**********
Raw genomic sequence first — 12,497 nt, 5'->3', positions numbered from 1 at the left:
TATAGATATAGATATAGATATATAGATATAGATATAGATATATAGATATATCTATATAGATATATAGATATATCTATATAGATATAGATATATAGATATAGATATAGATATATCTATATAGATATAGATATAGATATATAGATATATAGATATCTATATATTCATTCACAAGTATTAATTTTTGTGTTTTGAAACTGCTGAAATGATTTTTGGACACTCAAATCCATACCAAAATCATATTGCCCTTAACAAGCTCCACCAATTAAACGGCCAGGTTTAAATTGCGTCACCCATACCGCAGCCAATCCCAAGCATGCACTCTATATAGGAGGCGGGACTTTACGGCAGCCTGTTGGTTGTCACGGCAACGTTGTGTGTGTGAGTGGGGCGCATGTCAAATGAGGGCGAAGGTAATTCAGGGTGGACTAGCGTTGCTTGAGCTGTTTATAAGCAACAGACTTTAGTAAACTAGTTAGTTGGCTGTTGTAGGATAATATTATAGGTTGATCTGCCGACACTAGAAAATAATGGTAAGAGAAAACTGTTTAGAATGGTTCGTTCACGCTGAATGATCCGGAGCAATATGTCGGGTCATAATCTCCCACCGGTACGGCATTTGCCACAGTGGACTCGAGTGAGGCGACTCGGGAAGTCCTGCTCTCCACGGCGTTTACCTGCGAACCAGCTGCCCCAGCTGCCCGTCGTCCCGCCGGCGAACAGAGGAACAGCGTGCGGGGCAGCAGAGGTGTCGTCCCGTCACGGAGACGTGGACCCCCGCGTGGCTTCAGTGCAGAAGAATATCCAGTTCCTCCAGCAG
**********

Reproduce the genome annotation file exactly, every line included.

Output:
Raw genomic sequence first — 12,497 nt, 5'->3', positions numbered from 1 at the left:
TATAGATATAGATATAGATATATAGATATAGATATAGATATATAGATATATCTATATAGATATATAGATATATCTATATAGATATAGATATATAGATATAGATATAGATATATCTATATAGATATAGATATAGATATATAGATATATAGATATCTATATATTCATTCACAAGTATTAATTTTTGTGTTTTGAAACTGCTGAAATGATTTTTGGACACTCAAATCCATACCAAAATCATATTGCCCTTAACAAGCTCCACCAATTAAACGGCCAGGTTTAAATTGCGTCACCCATACCGCAGCCAATCCCAAGCATGCACTCTATATAGGAGGCGGGACTTTACGGCAGCCTGTTGGTTGTCACGGCAACGTTGTGTGTGTGAGTGGGGCGCATGTCAAATGAGGGCGAAGGTAATTCAGGGTGGACTAGCGTTGCTTGAGCTGTTTATAAGCAACAGACTTTAGTAAACTAGTTAGTTGGCTGTTGTAGGATAATATTATAGGTTGATCTGCCGACACTAGAAAATAATGGTAAGAGAAAACTGTTTAGAATGGTTCGTTCACGCTGAATGATCCGGAGCAATATGTCGGGTCATAATCTCCCACCGGTACGGCATTTGCCACAGTGGACTCGAGTGAGGCGACTCGGGAAGTCCTGCTCTCCACGGCGTTTACCTGCGAACCAGCTGCCCCAGCTGCCCGTCGTCCCGCCGGCGAACAGAGGAACAGCGTGCGGGGCAGCAGAGGTGTCGTCCCGTCACGGAGACGTGGACCCCCGCGTGGCTTCAGTGCAGAAGAATATCCAGTTCCTCCAGCAG